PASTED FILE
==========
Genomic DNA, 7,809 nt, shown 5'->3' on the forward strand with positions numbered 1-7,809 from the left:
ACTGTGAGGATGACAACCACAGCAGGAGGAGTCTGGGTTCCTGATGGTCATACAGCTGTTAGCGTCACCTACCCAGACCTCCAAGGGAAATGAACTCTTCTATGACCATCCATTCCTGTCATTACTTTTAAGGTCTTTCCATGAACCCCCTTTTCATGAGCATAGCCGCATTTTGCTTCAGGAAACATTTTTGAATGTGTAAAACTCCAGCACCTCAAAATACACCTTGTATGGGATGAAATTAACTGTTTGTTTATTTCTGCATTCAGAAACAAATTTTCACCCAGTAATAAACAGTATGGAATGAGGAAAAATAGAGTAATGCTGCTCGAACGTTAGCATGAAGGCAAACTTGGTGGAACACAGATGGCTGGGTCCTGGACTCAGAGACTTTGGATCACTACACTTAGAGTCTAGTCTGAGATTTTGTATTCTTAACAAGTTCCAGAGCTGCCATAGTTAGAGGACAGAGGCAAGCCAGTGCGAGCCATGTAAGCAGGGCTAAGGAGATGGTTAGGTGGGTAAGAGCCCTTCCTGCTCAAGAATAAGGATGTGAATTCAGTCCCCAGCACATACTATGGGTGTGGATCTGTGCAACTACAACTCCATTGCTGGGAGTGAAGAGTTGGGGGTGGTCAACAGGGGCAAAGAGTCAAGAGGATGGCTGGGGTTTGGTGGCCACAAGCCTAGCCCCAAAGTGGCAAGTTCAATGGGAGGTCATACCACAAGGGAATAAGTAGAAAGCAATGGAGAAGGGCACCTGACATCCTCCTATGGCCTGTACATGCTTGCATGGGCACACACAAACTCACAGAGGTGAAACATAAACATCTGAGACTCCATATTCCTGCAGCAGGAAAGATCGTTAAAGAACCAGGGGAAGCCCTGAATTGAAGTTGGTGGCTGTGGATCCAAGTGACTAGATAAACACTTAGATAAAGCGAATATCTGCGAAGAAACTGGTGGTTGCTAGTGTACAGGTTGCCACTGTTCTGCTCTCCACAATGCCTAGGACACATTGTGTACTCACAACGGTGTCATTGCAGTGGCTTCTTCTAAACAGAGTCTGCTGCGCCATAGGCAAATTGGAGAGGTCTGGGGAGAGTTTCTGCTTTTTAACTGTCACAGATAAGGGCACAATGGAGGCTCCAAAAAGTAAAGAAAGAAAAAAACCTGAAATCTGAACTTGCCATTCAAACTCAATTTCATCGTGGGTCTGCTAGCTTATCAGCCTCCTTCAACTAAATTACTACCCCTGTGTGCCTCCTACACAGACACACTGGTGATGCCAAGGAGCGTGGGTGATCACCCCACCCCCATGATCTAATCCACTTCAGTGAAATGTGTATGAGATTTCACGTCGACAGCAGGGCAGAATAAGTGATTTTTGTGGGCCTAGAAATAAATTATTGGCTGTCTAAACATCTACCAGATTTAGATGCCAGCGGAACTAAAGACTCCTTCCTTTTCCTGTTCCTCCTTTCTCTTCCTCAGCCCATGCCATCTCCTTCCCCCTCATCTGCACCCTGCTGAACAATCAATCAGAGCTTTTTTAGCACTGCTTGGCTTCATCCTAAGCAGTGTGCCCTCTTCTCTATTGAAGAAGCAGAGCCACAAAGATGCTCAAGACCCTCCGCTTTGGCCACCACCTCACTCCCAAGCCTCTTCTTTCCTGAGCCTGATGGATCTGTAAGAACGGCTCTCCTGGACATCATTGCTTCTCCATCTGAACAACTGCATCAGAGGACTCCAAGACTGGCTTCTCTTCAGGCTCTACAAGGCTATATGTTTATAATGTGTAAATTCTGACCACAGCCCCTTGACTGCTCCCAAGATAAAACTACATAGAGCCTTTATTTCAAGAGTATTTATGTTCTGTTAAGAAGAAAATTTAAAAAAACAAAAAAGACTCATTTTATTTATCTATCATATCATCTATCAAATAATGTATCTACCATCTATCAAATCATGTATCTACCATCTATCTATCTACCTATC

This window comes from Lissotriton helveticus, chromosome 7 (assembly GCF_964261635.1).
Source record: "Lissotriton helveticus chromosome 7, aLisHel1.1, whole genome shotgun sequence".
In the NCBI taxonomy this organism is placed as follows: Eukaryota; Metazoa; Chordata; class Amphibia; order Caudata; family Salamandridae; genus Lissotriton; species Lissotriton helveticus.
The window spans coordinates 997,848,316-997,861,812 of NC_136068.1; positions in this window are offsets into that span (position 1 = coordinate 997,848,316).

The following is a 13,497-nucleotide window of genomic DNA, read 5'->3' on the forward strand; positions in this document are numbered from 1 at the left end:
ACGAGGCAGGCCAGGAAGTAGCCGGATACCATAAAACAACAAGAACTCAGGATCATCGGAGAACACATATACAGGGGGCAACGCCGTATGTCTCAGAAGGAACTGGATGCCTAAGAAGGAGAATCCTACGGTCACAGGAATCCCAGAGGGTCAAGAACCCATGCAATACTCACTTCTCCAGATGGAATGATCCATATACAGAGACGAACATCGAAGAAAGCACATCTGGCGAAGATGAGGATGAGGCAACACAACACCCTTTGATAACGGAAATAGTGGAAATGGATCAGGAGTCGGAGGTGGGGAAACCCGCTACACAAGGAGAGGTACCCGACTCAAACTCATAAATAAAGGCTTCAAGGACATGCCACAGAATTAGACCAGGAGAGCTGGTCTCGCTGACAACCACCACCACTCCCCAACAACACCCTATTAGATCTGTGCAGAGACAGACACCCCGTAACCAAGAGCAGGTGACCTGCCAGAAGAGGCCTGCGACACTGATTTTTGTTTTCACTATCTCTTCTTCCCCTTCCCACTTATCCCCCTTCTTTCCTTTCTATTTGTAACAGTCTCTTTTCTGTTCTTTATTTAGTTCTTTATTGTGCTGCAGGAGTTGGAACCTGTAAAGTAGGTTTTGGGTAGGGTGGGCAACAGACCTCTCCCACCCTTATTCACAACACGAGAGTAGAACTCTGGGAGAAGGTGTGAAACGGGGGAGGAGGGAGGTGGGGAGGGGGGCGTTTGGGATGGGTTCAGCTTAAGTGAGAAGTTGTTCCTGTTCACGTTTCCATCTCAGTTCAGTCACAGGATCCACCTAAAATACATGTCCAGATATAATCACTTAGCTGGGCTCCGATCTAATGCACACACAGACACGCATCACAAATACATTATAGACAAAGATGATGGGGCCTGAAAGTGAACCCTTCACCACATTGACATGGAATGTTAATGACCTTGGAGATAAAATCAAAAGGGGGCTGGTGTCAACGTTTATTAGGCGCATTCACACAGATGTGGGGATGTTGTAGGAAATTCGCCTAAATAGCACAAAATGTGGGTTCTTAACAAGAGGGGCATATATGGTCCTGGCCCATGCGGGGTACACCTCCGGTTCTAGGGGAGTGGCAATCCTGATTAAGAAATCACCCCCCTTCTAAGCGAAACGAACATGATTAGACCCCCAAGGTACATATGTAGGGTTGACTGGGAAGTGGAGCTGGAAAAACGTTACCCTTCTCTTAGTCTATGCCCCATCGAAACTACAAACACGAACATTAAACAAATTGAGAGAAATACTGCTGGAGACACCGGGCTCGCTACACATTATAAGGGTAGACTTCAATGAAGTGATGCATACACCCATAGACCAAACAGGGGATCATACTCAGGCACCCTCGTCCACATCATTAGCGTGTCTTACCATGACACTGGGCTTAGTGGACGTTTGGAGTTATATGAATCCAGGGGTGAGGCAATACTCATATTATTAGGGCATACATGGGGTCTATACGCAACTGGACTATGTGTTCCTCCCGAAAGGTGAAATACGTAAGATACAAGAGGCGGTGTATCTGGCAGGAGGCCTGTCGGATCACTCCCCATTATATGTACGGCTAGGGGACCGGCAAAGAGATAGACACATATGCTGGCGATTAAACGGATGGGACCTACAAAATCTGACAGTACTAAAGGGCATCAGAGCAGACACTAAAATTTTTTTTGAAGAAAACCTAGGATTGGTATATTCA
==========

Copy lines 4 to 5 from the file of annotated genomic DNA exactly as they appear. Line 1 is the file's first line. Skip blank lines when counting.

Source record: "Lissotriton helveticus chromosome 7, aLisHel1.1, whole genome shotgun sequence".
In the NCBI taxonomy this organism is placed as follows: Eukaryota; Metazoa; Chordata; class Amphibia; order Caudata; family Salamandridae; genus Lissotriton; species Lissotriton helveticus.